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The Secret Hidden Plastic That Lots Of Eco-Friendly Brands Don’t Want To Admit To

Posted by Kate Assaraf on
The Secret Hidden Plastic That Lots Of Eco-Friendly Brands Don’t Want To Admit To

We’ve all seen the plethora of eco-friendly products on the market these days. That should make us happy…right? 

 

Well, it’s complicated. Let’s be clear: there are tons of truly amazing sustainable brands out there (we see you bite, Dew Mighty, Papr ). It’s the gross greenwashing ones that have soured some buyers’ experiences. 

Just think of the things you see on the rags. “Made of recycled materials” can feel like “made from 5% real juice”. 

Like, great, but what’s in the rest of it? 

Even the best eco-friendly products can run into a problem.

They can be made from ethically-sourced materials, and packaging, but once they’re at a mass level & palletized—their plastic-free promises become hollow.

Psst!  If you don't know about pallets, watch THIS 

This is because many big box stores require pallets to be wrapped several times in single-use plastic.

It’s meant to keep the product safe during transit, but as you can imagine, that takes a LOT of plastic. We’re talking literal yards of thin, stretchy plastic (similar to the plastic wrap that you use in your kitchen) that can never be used again. 


Often, this is something that is beyond the manufacturer’s actual control. So how can sustainable brands avoid this “necessary evil”?

We don’t just “Dip It And Ship It” here.

When our product goes out the door, we want to make sure that you can buy it with a clean conscience. 

So where can you get the best shampoo & conditioner bar on the market? We’re proud to have our products exclusively sold in:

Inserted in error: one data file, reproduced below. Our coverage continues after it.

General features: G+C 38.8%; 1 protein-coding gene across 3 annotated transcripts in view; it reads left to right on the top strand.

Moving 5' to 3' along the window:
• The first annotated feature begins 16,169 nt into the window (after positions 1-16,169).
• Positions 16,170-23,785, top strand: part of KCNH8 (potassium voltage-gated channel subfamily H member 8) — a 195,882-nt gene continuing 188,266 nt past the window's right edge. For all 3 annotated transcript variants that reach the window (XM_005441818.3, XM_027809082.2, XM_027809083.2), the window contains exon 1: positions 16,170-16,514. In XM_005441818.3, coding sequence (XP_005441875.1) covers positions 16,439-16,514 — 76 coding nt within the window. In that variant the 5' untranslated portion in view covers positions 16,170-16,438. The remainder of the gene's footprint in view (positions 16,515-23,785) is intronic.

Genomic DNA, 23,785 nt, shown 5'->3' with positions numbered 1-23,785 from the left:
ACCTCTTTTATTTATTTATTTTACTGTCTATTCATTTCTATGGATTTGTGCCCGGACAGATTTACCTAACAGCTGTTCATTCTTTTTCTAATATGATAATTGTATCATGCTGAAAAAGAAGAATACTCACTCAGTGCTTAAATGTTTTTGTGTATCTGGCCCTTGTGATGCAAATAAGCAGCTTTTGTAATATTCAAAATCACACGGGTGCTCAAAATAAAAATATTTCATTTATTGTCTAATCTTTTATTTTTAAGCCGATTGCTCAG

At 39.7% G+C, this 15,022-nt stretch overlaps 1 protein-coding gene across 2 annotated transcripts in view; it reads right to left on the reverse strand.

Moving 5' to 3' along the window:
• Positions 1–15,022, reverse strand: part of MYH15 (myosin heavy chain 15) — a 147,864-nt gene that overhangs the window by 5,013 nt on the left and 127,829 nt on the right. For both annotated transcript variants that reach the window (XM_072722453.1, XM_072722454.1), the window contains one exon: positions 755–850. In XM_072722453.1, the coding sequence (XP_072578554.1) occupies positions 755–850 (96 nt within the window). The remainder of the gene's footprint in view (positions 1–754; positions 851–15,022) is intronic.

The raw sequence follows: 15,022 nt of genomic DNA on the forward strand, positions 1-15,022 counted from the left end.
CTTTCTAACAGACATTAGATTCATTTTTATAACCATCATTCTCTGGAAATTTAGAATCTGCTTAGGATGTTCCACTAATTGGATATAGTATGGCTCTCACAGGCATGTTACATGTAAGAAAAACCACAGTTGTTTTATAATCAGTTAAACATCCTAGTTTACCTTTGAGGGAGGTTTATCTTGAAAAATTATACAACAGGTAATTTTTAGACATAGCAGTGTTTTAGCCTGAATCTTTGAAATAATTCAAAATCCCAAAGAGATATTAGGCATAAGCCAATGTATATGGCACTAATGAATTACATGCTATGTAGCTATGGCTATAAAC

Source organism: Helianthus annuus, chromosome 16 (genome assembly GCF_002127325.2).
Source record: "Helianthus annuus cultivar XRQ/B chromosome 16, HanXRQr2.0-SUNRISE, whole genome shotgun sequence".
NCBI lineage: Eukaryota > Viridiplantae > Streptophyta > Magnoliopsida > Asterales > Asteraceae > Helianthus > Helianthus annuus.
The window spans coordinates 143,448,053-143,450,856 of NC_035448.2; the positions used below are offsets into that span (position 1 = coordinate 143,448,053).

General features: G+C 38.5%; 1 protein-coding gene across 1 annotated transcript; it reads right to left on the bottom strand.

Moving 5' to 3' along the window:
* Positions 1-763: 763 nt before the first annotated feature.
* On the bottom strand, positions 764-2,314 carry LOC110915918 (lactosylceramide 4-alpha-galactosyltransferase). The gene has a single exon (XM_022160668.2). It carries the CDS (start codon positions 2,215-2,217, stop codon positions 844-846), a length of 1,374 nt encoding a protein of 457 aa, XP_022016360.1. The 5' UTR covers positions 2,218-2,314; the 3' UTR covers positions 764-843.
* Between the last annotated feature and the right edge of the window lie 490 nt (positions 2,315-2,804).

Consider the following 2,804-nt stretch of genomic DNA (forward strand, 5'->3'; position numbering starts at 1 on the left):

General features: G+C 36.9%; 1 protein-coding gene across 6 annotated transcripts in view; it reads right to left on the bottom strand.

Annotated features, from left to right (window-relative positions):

• refill stores
  • surf shops
  • eco salons
  • eco hospitality
  • small retail chains who agree not to accept palletized goods from us

...and other like-minded businesses because we know that is where the work is being done; where the conversations about the environment are naturally happening among passionate people. 

Our goal is to get you into small stores that do not accept palletized goods.  

That means locally-owned, small-scale, passionately-driven businesses! Sure, we make less money when we send you to stores instead of buying directly from our site, but that’s cool with us because we figure once we get you into a small store, you’ll notice that the experience is better.  


In fact, check our store locator to see where these passionate businesses are!

What You Can Do To Fight Hidden Plastics 

Now don’t it twisted—we love a Target run as much as the next person.

Consumers aren’t to blame for the palletized plastic problem, but that doesn’t mean they should be stuck with that as their only option. 

Let’s be clear: the palletized plastic problem? Not your fault. Still, we think it sucks to not have another option.

Call us stubborn; we aren’t the type to just sit back and sulk. We find solutions!

 Here are just a few ways you can fight this hidden plastic:

  • Shop local when possible! You can find affordable AND environmentally-friendly products right by home. (Plus, your small business owner is likely to be WAY more appreciative of your patronage!)
  • Look for “zero waste packaging” and recycled packaging. It’s not always a sure thing to avoid palletized plastic, but it reflects the company’s dedication to eliminating plastic at ALL levels of business, not just the actual materials of the product. 
  • Look for the sustainable brand “families”. Great minds think alike, after all! Some of your favorite brands probably have brand-buddies that they network with, so this is a great option to find more treasures hiding in plain sight. 

There is a whole network of sustainable entrepreneurs who chat behind the scenes and focus on how to change the rampant consumerism in a way that doesn’t bombard folks with finger-pointing environmentalism. 

We believe packaging can be sustainable at ALL levels. The more consumers demand accountability for businesses, the more we can ensure that products can be eco-friendly at all stages of production, from assembly to shelf. 

xo,

The Dip Crew

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